BY JUSTIN SABATA
The ongoing COVID-19 pandemic has grinded many institutions in America to a halt, and in some cases, forced a difficult time for couples planning to marry. The Ellis County commissioners hosted a public discussion at Monday’s meeting about the limits recently placed on two Ellis County Fairgrounds buildings.
It was announced late last month that, as of Sept. 1, there would be no indoor mass gatherings at either the Unrein or Schenk buildings. As reported by the Hays Daily News, events at those buildings have been responsible for some COVID-19 outbreaks in the county.
After hearing concerns from the public, a health official and weighing both options, both Commissioner Butch Schlyer and Commissioner Dean Haselhorst decided to reopen the buildings. Commissioner Dustin Roths recused himself from the vote.
Schlyer and Haselhorst encouraged wedding planners to take the precautions they deem necessary.
“I think those people who are having weddings, gatherings, you need to watch where the hotspots are in the country; you really need to watch who you invite to come to these gatherings,” Schlyer said. “It wouldn’t make a lot of sense to invite people out of Florida and Texas right now.”
Schlyer also advised to limit the amount of elderly people at the gatherings. Haselhorst recommended cases be monitored heavily and warned that closures might still happen if there is a new spike in cases. This could lead to the buildings being closed immediately.
“That could be at any venue in Ellis County, as far as that goes,” Haselhorst said. “If we see a big spike out of any of them, we’re done.”
As reported by Ellis County Health Director Jason Kennedy, there were five new cases of COVID-19 in Ellis County as of Monday, raising the active case total to 20. At the time of the report, there was one active hospitalization.
The health director presented the trends of percent of positives in the county over the pandemic’s timeline. Percent of positives give a seven-day average of new cases and more accurately displays the current rate of infection in the area. The rate increased in the county during the Fourth of July, peaked on July 18, but has begun to decrease the past two weeks.
“We actually have thankfully seen reductions from July 23,” Kennedy said. “We’ve seen a significant reduction in our percent of positive or amount of community spread.”
Kennedy reported nine primary cases and seven secondary cases from an event during the Fourth of July at one of the county facilities. As a result, 65 people were quarantined.
“Did they all contract it at that event? I don’t know that answer, no one does,” Kennedy said. “I really don’t. It seems plausible; they weren’t sick prior to. Within 14 days after that, they had all tested positive for it.”
Kennedy also reported 26.6% of positive cases in the county were associated with a mass gathering. According to Kennedy, his initial plan was to close the county buildings Aug. 1.
“And not necessarily because we’re at a point where our cases are out of control,” Kennedy said. “I wanted to close our buildings because it just might keep us from having to close private buildings.”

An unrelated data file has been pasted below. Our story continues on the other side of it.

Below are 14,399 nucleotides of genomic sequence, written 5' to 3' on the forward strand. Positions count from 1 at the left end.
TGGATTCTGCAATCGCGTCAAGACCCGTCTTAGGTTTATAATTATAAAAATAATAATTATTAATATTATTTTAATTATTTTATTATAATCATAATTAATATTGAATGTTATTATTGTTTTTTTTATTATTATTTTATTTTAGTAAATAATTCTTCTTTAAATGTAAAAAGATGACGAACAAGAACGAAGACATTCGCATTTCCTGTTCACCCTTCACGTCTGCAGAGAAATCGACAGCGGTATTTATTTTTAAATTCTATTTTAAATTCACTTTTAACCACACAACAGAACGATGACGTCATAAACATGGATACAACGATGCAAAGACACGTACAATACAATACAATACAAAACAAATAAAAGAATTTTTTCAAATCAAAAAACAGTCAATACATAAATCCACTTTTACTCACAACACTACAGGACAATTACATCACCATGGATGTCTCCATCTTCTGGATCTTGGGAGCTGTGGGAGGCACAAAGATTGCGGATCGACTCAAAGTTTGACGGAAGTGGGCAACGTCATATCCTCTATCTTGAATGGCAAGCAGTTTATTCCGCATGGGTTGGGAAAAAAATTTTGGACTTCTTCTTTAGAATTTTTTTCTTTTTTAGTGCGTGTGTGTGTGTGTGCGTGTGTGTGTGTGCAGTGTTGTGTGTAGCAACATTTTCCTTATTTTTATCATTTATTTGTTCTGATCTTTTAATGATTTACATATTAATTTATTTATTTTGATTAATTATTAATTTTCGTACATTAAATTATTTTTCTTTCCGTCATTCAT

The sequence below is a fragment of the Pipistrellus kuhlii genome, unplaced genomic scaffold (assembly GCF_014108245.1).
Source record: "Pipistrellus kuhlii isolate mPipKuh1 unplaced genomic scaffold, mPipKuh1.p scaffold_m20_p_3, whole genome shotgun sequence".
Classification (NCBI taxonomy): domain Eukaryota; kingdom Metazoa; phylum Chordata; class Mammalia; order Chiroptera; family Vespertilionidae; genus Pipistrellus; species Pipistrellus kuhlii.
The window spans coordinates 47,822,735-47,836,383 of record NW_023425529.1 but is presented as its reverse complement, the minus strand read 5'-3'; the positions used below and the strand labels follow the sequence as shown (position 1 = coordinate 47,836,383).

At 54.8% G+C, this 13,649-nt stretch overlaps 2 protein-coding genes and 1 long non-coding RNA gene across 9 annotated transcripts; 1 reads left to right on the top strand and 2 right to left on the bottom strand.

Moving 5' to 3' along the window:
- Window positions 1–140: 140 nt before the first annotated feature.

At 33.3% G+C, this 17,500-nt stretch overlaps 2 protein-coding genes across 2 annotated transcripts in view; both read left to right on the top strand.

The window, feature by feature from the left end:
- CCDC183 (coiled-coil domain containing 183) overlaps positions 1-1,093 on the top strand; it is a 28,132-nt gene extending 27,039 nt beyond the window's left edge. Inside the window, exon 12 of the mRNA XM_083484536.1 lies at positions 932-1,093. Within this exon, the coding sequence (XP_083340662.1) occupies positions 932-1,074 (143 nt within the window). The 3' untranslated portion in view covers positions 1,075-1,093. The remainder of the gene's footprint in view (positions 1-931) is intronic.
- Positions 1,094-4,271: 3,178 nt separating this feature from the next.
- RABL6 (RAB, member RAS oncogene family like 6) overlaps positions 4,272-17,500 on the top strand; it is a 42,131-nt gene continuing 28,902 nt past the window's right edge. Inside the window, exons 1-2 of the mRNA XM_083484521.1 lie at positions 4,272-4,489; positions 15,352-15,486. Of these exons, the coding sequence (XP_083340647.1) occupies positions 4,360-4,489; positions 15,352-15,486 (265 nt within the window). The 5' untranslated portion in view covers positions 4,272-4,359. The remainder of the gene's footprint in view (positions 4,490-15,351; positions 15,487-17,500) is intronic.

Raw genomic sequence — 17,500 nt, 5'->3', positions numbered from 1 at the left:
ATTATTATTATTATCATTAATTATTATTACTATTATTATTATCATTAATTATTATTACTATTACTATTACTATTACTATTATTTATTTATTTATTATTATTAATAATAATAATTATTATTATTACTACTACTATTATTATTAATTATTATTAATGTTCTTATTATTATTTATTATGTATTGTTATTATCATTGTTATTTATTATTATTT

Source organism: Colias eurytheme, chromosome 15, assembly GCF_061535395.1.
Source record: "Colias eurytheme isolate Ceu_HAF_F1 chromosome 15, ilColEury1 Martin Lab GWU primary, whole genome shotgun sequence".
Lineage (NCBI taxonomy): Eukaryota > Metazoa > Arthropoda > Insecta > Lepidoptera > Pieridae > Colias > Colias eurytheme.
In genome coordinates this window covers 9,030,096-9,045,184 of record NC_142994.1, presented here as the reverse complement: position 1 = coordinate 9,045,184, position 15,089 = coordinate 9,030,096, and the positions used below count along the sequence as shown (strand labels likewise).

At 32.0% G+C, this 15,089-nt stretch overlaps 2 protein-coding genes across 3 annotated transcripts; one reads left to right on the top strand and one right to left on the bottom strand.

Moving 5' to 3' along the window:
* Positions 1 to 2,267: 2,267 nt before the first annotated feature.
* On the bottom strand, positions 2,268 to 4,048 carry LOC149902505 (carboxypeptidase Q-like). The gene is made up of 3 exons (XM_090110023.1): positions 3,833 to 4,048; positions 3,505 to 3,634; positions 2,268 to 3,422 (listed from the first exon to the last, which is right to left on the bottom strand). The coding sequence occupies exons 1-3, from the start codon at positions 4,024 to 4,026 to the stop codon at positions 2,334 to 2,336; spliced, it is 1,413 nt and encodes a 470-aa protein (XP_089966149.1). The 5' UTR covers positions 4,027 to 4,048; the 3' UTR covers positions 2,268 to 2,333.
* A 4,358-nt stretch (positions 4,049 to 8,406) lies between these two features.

Kennedy continued to describe why that would be a much different situation.
“We have a whole different set of metrics that we use if we have to get into restrictions on private individuals,” he said. “Because that impacts their bottom line, their kids eating, that affects everything in their life if we have to get to there.”
The health director stated that, although he empathizes with those affected by the closures, he would not be making any modifications to his plan.
“I don’t have a change to my plan that I’m willing to put forth,” Kennedy said. “The plan is fine.”
Before the commissioners discussed the issue, they opened the floor to anyone from the public with a concern on the county building closures. Melinda Fross, manager of the Ellis County Fairgrounds, was concerned for those who are now at risk of having to cancel events.
“I’ve made a lot of phone calls; we have very upset people,” Fross said. “They feel that it’s not fair. They’ve put all of their deposits down for everything else and they have a lot of money involved.”
Kennedy recommended not opening the buildings until the end of flu season (usually the end of February). However, as described by Fross, other venues remain open despite the county buildings closing. This leads to the concern of residents moving or rescheduling their events.
“I know that Jason (Kennedy) said, you know, once the numbers stay down,” Fross said. “But at the same token, they’re wondering, you know, how long do they have to wait to try to reschedule? Some are rescheduling, some are going elsewhere because there are other venues still open.”
Justin Scheck, vice president of the Ellis County Fair Board, was also concerned with other venues remaining open and recommended that if the fairground building are to be closed, then so should other venues.
“My only concern is if we’re going to shut county buildings down, I feel we need to shut all of the venues down,” he said. “We’re serving no purpose of saving cases of coronavirus if we’re going to be moving them just to a different venue.”
Staci DeWild, an Ellis County resident with an event scheduled in November, hoped that consideration would be given to those in a similar situation.
“I wish that there was a little more consideration about restrictions before just shutting it down,” DeWild said. “A lot of us have planned a lot during all of this, and to just have it up and taken away from us without consideration of cutting them (attendance) down or wearing facemasks or anything is a little disheartening.”
The Ellis County Commission is scheduled to meet again this Monday in the Commission Room at the Ellis County Administrative Center. Their meetings can also be viewed on their Facebook and YouTube pages.